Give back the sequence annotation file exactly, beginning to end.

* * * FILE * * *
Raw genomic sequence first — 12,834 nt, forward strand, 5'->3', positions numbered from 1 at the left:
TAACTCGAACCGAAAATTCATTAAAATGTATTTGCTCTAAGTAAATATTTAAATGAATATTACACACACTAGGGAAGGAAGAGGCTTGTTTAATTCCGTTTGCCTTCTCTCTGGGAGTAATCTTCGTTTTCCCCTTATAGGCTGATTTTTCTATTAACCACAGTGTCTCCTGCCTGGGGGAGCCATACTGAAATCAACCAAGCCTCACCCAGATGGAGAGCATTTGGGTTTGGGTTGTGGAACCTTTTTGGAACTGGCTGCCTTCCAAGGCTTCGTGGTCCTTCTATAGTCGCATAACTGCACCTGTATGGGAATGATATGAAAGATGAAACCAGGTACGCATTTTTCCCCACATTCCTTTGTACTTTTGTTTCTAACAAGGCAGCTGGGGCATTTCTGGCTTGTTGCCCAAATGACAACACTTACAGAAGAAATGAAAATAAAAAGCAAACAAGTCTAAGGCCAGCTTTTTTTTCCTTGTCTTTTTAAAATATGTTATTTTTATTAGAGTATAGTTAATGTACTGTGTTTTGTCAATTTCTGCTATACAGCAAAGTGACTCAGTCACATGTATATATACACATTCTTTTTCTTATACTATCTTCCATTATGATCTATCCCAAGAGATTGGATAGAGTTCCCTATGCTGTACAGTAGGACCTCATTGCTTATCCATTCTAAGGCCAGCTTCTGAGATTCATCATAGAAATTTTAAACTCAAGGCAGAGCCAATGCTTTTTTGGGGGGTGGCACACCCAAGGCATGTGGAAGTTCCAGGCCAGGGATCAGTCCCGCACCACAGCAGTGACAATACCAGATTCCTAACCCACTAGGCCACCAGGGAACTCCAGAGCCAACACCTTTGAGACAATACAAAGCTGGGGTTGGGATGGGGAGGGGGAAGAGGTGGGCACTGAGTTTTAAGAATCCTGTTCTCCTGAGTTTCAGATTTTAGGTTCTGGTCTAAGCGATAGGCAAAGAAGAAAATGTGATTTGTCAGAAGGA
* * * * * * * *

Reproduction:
Raw genomic sequence first — 12,834 nt, forward strand, 5'->3', positions numbered from 1 at the left:
TAACTCGAACCGAAAATTCATTAAAATGTATTTGCTCTAAGTAAATATTTAAATGAATATTACACACACTAGGGAAGGAAGAGGCTTGTTTAATTCCGTTTGCCTTCTCTCTGGGAGTAATCTTCGTTTTCCCCTTATAGGCTGATTTTTCTATTAACCACAGTGTCTCCTGCCTGGGGGAGCCATACTGAAATCAACCAAGCCTCACCCAGATGGAGAGCATTTGGGTTTGGGTTGTGGAACCTTTTTGGAACTGGCTGCCTTCCAAGGCTTCGTGGTCCTTCTATAGTCGCATAACTGCACCTGTATGGGAATGATATGAAAGATGAAACCAGGTACGCATTTTTCCCCACATTCCTTTGTACTTTTGTTTCTAACAAGGCAGCTGGGGCATTTCTGGCTTGTTGCCCAAATGACAACACTTACAGAAGAAATGAAAATAAAAAGCAAACAAGTCTAAGGCCAGCTTTTTTTTCCTTGTCTTTTTAAAATATGTTATTTTTATTAGAGTATAGTTAATGTACTGTGTTTTGTCAATTTCTGCTATACAGCAAAGTGACTCAGTCACATGTATATATACACATTCTTTTTCTTATACTATCTTCCATTATGATCTATCCCAAGAGATTGGATAGAGTTCCCTATGCTGTACAGTAGGACCTCATTGCTTATCCATTCTAAGGCCAGCTTCTGAGATTCATCATAGAAATTTTAAACTCAAGGCAGAGCCAATGCTTTTTTGGGGGGTGGCACACCCAAGGCATGTGGAAGTTCCAGGCCAGGGATCAGTCCCGCACCACAGCAGTGACAATACCAGATTCCTAACCCACTAGGCCACCAGGGAACTCCAGAGCCAACACCTTTGAGACAATACAAAGCTGGGGTTGGGATGGGGAGGGGGAAGAGGTGGGCACTGAGTTTTAAGAATCCTGTTCTCCTGAGTTTCAGATTTTAGGTTCTGGTCTAAGCGATAGGCAAAGAAGAAAATGTGATTTGTCAGAAGGA